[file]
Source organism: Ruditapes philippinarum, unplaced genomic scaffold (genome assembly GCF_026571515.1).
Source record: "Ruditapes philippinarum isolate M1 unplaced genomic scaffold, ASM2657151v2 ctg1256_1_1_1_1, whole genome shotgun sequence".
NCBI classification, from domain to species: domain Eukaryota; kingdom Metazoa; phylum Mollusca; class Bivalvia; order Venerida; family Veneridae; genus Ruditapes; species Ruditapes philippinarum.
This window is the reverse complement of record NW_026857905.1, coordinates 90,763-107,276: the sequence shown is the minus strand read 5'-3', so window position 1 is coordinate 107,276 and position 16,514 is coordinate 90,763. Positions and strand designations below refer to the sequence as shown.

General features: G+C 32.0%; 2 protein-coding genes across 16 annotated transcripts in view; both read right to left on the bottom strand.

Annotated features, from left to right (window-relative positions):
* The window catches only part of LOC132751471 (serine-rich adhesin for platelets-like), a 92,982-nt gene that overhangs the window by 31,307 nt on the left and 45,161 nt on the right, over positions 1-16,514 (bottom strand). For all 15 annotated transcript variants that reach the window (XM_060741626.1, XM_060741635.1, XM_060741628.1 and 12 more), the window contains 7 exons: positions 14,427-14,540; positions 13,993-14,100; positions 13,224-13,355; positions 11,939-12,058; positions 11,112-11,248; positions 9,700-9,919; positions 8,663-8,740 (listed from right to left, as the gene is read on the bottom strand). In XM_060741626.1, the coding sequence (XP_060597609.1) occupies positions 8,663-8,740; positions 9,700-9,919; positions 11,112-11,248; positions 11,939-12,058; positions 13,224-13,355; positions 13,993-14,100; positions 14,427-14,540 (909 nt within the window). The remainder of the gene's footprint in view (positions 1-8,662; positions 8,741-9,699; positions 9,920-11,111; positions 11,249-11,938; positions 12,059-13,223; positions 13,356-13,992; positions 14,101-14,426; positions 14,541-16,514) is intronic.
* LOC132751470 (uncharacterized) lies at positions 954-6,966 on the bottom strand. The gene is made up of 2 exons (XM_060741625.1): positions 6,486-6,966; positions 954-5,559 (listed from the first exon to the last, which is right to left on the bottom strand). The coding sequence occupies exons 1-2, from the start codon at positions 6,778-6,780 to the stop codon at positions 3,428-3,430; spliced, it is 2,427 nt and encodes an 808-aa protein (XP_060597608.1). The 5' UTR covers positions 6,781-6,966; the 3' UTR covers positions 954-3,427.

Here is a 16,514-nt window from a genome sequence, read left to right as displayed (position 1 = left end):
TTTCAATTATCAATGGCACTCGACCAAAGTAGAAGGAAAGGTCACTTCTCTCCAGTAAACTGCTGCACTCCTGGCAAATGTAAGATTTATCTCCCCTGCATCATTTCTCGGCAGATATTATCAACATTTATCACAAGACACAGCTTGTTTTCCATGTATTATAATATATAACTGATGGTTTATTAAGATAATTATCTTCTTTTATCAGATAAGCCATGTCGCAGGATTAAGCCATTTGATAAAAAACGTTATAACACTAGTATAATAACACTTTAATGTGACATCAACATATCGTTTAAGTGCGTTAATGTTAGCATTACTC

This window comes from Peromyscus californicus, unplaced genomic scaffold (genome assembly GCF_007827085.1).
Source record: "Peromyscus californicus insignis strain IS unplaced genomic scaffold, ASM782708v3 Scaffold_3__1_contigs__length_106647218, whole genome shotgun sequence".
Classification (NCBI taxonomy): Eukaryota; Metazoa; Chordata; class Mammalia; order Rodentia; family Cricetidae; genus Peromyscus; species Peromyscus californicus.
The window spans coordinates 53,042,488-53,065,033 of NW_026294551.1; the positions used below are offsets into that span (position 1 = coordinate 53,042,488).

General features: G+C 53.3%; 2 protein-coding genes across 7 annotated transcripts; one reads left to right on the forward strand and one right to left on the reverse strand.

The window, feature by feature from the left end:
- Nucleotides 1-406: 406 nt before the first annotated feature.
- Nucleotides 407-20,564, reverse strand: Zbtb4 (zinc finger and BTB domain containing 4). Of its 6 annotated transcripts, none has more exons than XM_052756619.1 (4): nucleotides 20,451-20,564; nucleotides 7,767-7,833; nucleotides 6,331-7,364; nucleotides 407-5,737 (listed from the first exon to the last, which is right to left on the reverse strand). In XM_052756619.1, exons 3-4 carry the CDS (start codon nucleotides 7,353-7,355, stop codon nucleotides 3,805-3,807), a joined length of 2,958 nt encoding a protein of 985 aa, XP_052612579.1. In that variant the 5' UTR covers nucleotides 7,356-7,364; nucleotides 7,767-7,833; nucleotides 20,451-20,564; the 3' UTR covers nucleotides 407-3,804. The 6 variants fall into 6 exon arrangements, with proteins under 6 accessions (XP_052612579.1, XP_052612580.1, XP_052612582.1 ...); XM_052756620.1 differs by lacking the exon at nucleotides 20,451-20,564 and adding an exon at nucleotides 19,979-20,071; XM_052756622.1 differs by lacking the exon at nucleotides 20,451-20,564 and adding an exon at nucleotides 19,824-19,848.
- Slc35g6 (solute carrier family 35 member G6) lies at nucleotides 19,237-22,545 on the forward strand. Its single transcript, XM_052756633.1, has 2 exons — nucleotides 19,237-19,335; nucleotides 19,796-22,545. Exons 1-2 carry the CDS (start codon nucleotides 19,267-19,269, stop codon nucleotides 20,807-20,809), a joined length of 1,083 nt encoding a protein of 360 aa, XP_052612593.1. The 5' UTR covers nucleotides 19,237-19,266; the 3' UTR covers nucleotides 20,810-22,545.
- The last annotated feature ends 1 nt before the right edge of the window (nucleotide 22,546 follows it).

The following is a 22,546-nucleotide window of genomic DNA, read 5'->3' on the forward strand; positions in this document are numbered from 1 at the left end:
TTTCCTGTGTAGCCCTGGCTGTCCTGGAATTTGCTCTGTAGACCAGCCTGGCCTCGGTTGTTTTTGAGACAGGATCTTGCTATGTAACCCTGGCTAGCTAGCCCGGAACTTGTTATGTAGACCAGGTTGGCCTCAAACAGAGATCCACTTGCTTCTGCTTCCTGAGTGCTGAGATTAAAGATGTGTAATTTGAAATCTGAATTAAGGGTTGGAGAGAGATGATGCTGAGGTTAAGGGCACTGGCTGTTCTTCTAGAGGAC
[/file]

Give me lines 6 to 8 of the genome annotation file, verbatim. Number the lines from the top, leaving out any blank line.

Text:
Annotated features, from left to right (window-relative positions):
* The window catches only part of LOC132751471 (serine-rich adhesin for platelets-like), a 92,982-nt gene that overhangs the window by 31,307 nt on the left and 45,161 nt on the right, over positions 1-16,514 (bottom strand). For all 15 annotated transcript variants that reach the window (XM_060741626.1, XM_060741635.1, XM_060741628.1 and 12 more), the window contains 7 exons: positions 14,427-14,540; positions 13,993-14,100; positions 13,224-13,355; positions 11,939-12,058; positions 11,112-11,248; positions 9,700-9,919; positions 8,663-8,740 (listed from right to left, as the gene is read on the bottom strand). In XM_060741626.1, the coding sequence (XP_060597609.1) occupies positions 8,663-8,740; positions 9,700-9,919; positions 11,112-11,248; positions 11,939-12,058; positions 13,224-13,355; positions 13,993-14,100; positions 14,427-14,540 (909 nt within the window). The remainder of the gene's footprint in view (positions 1-8,662; positions 8,741-9,699; positions 9,920-11,111; positions 11,249-11,938; positions 12,059-13,223; positions 13,356-13,992; positions 14,101-14,426; positions 14,541-16,514) is intronic.
* LOC132751470 (uncharacterized) lies at positions 954-6,966 on the bottom strand. The gene is made up of 2 exons (XM_060741625.1): positions 6,486-6,966; positions 954-5,559 (listed from the first exon to the last, which is right to left on the bottom strand). The coding sequence occupies exons 1-2, from the start codon at positions 6,778-6,780 to the stop codon at positions 3,428-3,430; spliced, it is 2,427 nt and encodes an 808-aa protein (XP_060597608.1). The 5' UTR covers positions 6,781-6,966; the 3' UTR covers positions 954-3,427.